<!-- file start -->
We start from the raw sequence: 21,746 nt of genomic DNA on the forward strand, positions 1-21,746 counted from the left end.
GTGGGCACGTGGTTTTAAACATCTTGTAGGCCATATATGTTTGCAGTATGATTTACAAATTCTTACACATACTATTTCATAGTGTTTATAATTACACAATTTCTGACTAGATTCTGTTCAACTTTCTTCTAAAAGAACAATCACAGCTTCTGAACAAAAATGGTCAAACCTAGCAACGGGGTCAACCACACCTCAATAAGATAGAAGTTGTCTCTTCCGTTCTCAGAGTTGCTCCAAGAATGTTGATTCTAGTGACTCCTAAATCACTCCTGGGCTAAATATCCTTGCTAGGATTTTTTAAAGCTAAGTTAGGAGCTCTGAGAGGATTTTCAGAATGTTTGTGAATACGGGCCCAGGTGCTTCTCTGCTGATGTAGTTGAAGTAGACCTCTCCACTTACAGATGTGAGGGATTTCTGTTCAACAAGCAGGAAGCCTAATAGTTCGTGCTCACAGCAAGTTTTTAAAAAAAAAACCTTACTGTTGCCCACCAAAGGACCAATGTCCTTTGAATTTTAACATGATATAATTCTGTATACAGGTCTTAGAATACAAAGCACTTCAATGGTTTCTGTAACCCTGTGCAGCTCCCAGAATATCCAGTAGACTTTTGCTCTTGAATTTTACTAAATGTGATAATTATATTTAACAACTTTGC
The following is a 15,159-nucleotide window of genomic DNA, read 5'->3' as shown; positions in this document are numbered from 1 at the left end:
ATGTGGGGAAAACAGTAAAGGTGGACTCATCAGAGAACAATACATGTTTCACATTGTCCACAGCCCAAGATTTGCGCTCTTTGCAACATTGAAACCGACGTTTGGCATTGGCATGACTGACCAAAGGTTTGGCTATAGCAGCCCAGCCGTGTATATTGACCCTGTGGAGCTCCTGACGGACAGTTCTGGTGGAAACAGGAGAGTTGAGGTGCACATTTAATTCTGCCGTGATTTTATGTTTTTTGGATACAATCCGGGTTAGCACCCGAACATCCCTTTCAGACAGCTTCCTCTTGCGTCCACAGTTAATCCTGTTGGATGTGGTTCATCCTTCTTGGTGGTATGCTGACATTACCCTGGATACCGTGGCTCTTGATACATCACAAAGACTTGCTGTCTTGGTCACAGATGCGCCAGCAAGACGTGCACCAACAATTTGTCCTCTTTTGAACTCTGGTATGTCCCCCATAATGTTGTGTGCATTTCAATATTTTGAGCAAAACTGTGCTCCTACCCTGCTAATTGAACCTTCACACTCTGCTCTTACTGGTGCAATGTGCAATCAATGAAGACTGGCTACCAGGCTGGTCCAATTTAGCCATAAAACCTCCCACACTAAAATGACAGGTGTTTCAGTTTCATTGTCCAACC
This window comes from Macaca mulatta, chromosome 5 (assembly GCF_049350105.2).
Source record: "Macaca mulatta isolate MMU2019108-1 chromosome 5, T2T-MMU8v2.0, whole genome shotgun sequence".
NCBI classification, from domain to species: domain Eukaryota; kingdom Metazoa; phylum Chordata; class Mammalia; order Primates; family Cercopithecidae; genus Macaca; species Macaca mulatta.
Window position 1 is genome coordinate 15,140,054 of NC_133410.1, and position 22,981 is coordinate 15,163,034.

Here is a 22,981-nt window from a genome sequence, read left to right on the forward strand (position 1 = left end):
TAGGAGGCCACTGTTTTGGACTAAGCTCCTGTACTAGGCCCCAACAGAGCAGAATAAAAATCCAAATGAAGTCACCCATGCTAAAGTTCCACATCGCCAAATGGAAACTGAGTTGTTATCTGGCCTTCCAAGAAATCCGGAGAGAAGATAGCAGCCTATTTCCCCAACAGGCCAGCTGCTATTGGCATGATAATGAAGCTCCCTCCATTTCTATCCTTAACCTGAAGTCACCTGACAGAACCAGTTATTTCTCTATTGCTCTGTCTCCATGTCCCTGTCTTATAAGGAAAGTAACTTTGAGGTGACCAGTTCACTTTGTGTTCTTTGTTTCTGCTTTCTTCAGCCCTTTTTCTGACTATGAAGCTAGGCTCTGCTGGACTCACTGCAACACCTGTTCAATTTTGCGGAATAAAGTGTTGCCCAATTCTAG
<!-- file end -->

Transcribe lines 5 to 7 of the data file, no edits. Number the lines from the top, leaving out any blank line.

This window comes from Macaca mulatta, chromosome 5 (assembly GCF_049350105.2).
Source record: "Macaca mulatta isolate MMU2019108-1 chromosome 5, T2T-MMU8v2.0, whole genome shotgun sequence".
NCBI classification, from domain to species: domain Eukaryota; kingdom Metazoa; phylum Chordata; class Mammalia; order Primates; family Cercopithecidae; genus Macaca; species Macaca mulatta.